Air travel - additional luggage allowance for medical supplies

Category:  Managing Life / Travel


Many aircraft carriers permit passengers with type 1 diabetes to take an additional piece of hand luggage to contain their medical supplies. You may need to notify them beforehand.

When flying with type 1 diabetes it is important to keep any insulin with you in your hand baggage. Temperatures in the hold can reach below freezing which can ruin your insulin and render it unusable. Additionally, if your case were to go missing and it contained all or almost all of your diabetes supplies it could turn your jolly holiday into a bit of a nightmare before you've got any sand between your toes. It is also advisable to take rather more supplies than you may strictly need, in case of unforeseen circumstances, additional blood glucose checking requirements, insulin pump site problems, or any number of other imponderables. However, for a trip of any length, and particularly if you use an insulin pump, you can end up having quite a lot of stuff to take and your hand luggage allowance may begin to look a bit meagre.

The good news is that many carriers allow people with type 1 diabetes to take an extra piece of standard-sized hand luggage purely for their diabetes kit. Sometimes the details of this are buried pretty deep on airline websites, and you may well have to pre-register your extra luggage, but it is often worth a look.

It is also usually a good idea to take a note from your GP, clinic or DSN that confirms your need to take sharps etc with you.

Here is a list of web pages for different airlines. If you find one that isn't listed here, please let us know so that we can add it below.


British Airways

"If you need to take any essential medical equipment with you that will exceed your baggage allowance, please contact Passenger Medical Clearance Unit (PMCU) to avoid being charged at the airport."

See Medical conditions and pregnancy


See Passengers with Specific Requirements: 'Procedures and medication'. You should advise the airline at least 48 hours before departure.


"We will consider all requests to carry medical equipment without charge on a case by case basis, taking into account your individual needs... Carriage of all mobility and medical equipment will be subject to available space on the aircraft. If space is not available, the equipment will be sent on the next available flight. "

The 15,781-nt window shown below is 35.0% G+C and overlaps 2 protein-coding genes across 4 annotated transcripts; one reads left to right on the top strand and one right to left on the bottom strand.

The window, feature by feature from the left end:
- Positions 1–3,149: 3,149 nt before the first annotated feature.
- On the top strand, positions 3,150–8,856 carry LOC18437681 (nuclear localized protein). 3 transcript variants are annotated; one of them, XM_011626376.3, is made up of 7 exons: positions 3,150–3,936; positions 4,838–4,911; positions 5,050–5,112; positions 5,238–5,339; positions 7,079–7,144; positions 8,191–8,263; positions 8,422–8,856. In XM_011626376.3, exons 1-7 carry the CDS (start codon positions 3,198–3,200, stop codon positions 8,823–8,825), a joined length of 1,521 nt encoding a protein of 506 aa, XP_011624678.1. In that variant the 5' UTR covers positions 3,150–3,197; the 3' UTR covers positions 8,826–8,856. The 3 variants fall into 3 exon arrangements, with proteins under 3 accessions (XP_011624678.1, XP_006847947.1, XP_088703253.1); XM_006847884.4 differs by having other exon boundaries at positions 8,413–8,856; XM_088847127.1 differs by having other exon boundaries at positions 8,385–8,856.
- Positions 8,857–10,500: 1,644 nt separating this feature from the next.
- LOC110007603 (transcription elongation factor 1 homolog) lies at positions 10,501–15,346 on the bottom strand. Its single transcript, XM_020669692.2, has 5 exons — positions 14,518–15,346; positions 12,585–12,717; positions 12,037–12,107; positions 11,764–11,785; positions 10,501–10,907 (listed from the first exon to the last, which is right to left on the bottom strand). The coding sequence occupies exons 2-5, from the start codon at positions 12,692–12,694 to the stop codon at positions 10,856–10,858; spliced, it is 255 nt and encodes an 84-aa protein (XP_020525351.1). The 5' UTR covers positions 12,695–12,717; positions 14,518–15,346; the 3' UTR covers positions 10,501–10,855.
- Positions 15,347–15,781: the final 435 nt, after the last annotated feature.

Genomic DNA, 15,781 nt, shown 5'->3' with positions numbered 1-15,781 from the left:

See: Medical and Special Assistance

Ryan Air

Obtain a 'Medical equipment baggage waiver letter'. Contact well in advance of travel.

@type1project: "Ryanair allow an extra bag if needed. Their 'live chat' on the website is convenient"

Thompson (now TUI)

Abby Brown: "Rang customer service before & asked about extra bag for medical stuff. They asked how much weight, I said 5kg (no idea but was same as other hand luggage allowance). All okay. Never queried."

From their website:

"If the size or weight of your medication is more than your baggage allowance, we’ll normally be able to carry it free of charge for you as hold baggage (editorial note: insulin must not be put in the aircraft hold), but you need to call our Welfare Team before you go to pre-book.

You can carry insulin and a pen injection device in your hand baggage during your flight – but you need to let us know about it when you check in. You’ll also need to show a doctor’s letter or approved Diabetic card."

See Customer Welfare - Thomson now TUI


Invisible Illness Lanyard at Airports

Additionally several major airports have begun schemes where a special lanyard can be requested (often from a help or information desk) to alert staff that the wearer has an invisible illness and may need extra support or assistance. This can help alert staff and security teams as you approach that you may need extra time or special consideration. To find out more, check the website of the airport you are flying from.

Keywords: airlines, air travel, holidays, going abroad, aircraft